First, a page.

The fifth book of the New Testament is commonly called “The Acts of the Apostles”. I appreciate the editor’s attempt at inclusivity. However, if we wanted to be more accurate (I’m not trying to go Dan Brown here), we’d probably call it the Acts of Peter and Paul. They’re the apostles who seem to do the most talking. Peter and Paul drive the story.
In the 10th chapter, Peter is speaking. He seems be preaching sermon after sermon since the resurrection. It’s hard to find a place where Peter isn’t talking about what Jesus did or will do. Here’s the catch, Peter rarely gets time to wrap up his message with a witty conclusion. Sometimes he finishes his sermons and at other times he’s arrested. In this instance, Peter is interrupted; not by an unruly crowd, temple guards, or a know-it-all with questions. Instead, the Holy Spirit breaks in, much like Pentecost, and descends upon those listening to his message. As with Pentecost, Peter’s message is redirected (by the Spirit) toward Gentiles who hear the message in their own language. For a second time now, Peter realizes that the gift of the Holy Spirit isn’t reserved for people like him, those who talk like him, or people who claim to have known Jesus personally. The Holy Spirit is for anyone and everyone. Whether you’re consider clean or unclean, you get the gift of the Spirit. You’re in the church. There is no litmus test.
If we need to be convinced of this idea, that inclusion is a divinely inspired mandate, it’s probably too late for the United Methodist Church. If this is the first time you’ve read Acts 10 and realized full inclusion in the body of Christ is not a limit to be set by the writers of the Book of Discipline, it’s probably too late for the United Methodist Church. If Acts 10 doesn’t remind you that scripture’s ideas about inclusions are more powerful than its limited definitions of marriage, it’s probably too late for the United Methodist Church. If we’re afraid welcoming difference will compromise our Biblical, historical, and theological witness, the moment we asked that question, we stopped being church (United, Methodist, or otherwise). We can talk about anniversaries all we want but the day we asked that question, that’s the day we died.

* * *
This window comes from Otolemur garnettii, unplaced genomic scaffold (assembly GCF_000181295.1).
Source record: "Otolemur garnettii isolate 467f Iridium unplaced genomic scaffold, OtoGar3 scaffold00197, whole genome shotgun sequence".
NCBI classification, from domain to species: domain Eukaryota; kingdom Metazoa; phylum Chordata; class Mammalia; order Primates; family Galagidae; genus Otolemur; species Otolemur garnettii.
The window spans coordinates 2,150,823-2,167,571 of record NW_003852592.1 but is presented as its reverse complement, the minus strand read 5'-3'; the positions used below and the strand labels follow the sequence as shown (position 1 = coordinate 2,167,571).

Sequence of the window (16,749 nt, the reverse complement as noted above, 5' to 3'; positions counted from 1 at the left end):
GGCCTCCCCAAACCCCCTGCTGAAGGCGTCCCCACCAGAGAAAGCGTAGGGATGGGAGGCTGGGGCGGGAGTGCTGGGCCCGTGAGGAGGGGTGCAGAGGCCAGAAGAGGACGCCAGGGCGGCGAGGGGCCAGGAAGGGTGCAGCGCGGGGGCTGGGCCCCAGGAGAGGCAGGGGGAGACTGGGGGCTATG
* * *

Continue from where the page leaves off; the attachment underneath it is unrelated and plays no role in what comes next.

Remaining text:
I’ll tell you the truth. I’m not into practicing a zombie Christianity no matter how doctrinally pure it claims to be.
Richard Lowell Bryant